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  • Poetry: 1900 to the 1950s
  • Jeff Westover

T. S. Eliot’s concept of artistic impersonality continues to play an important role in the study of modern poetry. Laura (Riding) Jackson argues in favor of the personal in poetry in a newly published edition of her 1928 book of essays Contemporaries and Snobs; impersonality is a key term in a book by Christina Walter (addressed in the sections on H.D. and Mina Loy); and the concept is compared to Elizabeth Bishop’s poetic reticence at several points in The Cambridge Companion to Elizabeth Bishop. Recent scholarship also addresses the problem of history in relation to poetry, either by addressing the idea of history itself or by seeking to address prevailing issues of the past without replacing them by current scholarly concerns.

i General

Research on little magazines and modern poetry continues unabated. A recent example is Eric B. White’s Transatlantic Avant-Gardes: Little Magazines and Localist Modernism (Edinburgh, 2013). White’s critical key words are transatlantic and localist, and he examines the dynamic interface between the two concepts throughout his study, investigating “the vortex on the page” in work by Ezra Pound, William Carlos Williams, and Wyndham Lewis; the impact of advertising and Albert Einstein’s theory of relativity in little magazines; and issues of American identity and race. Williams is a major figure in the book because of his editorial roles with Others and Contact as well as his artistic emphasis [End Page 341] on the local in relation to cosmopolitan modernism. White also makes important arguments about work by Loy and Claude McKay. His book offers a wealth of archival research (including unpublished letters, editorials, and the magazine versions of specific poems and stories) in support of the overall claim that American modernism developed in relation to European modernism, not in isolation from it. Particularly compelling are his interpretations of the interplay between the graphic and linguistic elements of magazine covers (Williams’s design of a cover for Contact) or drawings accompanied by texts (by Djuna Barnes). These are two examples of the holistic way White approaches magazine texts, but his strategy proves just as revealing when he reads a series of poems by McKay in relation to a prose editorial that appeared in the same issue of the magazine in which the poems appeared. White rounds out his study by examining the way such younger writers as Louis Zukofsky, Carl Rakosi, Charles Reznikoff, and Kenneth Rexroth worked out a version of “new localism” in the context of late modernism.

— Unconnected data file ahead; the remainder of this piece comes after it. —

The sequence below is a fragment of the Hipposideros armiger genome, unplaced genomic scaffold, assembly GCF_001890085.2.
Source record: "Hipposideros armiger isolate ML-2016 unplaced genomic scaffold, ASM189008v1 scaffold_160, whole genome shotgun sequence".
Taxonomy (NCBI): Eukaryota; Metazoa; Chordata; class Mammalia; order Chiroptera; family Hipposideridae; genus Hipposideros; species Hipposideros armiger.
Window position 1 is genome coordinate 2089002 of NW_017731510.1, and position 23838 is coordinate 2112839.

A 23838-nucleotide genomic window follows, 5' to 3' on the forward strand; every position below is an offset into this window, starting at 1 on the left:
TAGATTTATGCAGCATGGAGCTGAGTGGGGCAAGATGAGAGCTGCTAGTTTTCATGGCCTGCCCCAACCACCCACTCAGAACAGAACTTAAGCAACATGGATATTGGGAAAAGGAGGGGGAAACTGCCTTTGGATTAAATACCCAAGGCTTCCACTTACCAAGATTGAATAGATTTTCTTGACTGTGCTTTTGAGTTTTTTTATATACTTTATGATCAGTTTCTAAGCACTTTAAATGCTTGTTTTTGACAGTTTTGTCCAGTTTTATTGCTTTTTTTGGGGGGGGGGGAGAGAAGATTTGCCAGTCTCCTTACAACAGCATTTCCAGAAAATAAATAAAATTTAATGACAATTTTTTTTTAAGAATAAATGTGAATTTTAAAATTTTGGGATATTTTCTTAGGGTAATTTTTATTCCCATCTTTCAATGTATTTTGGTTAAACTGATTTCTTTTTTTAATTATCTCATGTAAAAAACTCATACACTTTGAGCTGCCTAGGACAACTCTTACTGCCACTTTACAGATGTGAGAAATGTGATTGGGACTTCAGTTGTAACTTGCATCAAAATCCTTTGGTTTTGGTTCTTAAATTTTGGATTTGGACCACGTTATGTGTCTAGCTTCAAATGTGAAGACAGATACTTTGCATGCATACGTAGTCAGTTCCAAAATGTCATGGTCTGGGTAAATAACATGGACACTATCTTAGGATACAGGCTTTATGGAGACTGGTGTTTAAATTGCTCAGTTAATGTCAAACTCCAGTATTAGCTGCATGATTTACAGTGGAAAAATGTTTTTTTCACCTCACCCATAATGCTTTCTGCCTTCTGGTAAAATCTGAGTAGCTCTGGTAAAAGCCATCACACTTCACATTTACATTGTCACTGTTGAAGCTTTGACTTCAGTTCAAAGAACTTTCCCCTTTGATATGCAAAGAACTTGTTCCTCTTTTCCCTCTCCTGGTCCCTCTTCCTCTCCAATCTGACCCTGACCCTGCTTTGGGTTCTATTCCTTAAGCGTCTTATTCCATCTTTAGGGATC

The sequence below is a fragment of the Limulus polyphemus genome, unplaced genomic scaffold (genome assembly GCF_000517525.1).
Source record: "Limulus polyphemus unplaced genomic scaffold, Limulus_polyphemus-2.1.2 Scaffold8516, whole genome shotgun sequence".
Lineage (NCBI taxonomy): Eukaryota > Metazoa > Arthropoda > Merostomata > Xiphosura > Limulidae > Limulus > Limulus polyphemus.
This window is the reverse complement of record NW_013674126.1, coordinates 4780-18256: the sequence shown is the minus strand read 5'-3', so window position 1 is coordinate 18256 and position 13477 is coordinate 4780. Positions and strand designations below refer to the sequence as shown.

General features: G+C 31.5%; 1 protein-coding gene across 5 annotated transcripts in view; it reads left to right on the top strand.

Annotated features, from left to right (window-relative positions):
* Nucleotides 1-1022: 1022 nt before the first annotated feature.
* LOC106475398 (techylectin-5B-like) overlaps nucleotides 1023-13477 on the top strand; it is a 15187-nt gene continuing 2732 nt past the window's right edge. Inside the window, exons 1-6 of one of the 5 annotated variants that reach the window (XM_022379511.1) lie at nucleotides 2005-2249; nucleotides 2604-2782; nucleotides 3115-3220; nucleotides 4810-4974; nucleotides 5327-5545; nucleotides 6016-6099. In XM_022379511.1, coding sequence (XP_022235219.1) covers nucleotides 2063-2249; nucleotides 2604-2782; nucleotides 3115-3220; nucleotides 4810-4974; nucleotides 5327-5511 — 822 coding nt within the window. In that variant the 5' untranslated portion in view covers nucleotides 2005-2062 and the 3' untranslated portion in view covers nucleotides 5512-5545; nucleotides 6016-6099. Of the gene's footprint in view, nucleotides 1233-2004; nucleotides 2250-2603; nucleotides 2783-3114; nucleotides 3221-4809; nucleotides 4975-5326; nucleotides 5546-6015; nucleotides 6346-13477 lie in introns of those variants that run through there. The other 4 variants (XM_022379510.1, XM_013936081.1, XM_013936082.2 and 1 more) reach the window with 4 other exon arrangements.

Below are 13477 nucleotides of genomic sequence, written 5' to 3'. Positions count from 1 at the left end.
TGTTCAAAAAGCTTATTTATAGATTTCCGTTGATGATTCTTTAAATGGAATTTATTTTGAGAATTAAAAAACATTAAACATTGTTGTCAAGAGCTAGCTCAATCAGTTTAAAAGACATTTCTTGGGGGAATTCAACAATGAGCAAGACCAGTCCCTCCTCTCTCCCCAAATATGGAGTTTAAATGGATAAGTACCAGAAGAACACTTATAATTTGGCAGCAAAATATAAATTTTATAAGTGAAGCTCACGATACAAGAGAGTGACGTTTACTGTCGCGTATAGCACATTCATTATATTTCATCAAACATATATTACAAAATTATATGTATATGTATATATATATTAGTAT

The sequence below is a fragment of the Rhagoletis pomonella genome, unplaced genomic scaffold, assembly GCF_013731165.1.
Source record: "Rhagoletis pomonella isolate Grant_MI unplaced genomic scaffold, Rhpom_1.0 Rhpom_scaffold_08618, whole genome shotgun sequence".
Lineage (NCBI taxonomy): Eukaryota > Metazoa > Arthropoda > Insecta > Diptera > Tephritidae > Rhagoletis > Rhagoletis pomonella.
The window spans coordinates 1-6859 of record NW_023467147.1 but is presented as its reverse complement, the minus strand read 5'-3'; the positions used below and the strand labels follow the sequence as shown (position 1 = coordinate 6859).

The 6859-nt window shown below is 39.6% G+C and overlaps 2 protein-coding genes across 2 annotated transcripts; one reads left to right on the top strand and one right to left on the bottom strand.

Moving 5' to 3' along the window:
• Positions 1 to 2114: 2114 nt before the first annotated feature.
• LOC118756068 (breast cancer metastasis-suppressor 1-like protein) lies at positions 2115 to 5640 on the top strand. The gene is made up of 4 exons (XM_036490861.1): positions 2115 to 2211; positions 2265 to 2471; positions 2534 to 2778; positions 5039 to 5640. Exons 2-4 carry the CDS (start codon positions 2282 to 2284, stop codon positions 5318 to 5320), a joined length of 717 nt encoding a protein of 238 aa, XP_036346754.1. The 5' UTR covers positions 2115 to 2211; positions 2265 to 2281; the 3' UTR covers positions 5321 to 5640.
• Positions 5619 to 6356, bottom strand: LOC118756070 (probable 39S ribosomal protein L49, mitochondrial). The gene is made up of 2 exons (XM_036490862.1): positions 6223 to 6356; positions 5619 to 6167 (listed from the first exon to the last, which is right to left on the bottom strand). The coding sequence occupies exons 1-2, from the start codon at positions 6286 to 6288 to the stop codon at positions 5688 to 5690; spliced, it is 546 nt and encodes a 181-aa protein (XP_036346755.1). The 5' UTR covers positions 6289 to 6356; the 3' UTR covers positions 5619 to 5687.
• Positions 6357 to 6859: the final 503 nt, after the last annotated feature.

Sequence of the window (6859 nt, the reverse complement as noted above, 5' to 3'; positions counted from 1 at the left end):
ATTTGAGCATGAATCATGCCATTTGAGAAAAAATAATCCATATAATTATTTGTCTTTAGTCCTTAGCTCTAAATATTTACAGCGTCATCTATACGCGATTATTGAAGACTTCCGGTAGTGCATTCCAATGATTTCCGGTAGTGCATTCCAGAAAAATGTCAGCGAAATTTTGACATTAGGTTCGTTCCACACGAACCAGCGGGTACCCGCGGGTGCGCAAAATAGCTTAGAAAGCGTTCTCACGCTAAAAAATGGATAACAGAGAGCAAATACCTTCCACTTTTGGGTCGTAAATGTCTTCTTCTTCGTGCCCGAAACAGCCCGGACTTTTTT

According to Erin Kappeler’s “Editing America: Nationalism and the New Poetry” (MoMo 21: 899–918), recent historical approaches to modernist poetry have been reductive because they concentrate too much on contemporary ethical concerns rather than those of the era. Kappeler echoes aspects of the argument made by Charles Altieri in “How the ‘New Modernist Studies’ Fails the Old Modernism” (TexP 26 [2012]: 763–82). As a remedy Kappeler focuses on the racial and nationalistic ideas expressed in four books about poetry published between 1917 and 1919: The New Poetry by Alice Corbin Henderson and Harriet Monroe, Tendencies in Modern American Poetry by Amy Lowell, and Modern American Poetry and The New Era in American Poetry by Louis Untermeyer. Kappeler shows that these works follow the lead of Francis Barton Gummere, “a prominent and well-respected scholar of Anglo-Saxon poetry,” who argued that “racial traits were preserved in the rhythms of … primitive poetry.” Henderson and Monroe argued that “it was not formal innovation or ‘newness,’ but national self-awareness, that [they] championed in the new poetry.” Amy Lowell, expanding on this notion, “believed that the freer spirit of the new poetry was an indication of the triumph of American civilization and evidence of the country’s new role as the defender of global democracy.” As for Untermeyer, his “work demonstrates how openness of form came to be equated with democratic opportunity.” Given Kappeler’s focus on how these writers looked to the past for viable models of poetry in tune with their era and place, it is [End Page 342] curious that she does not refer to Eliot or Pound, except as embodiments of the fascist...


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pp. 341-362
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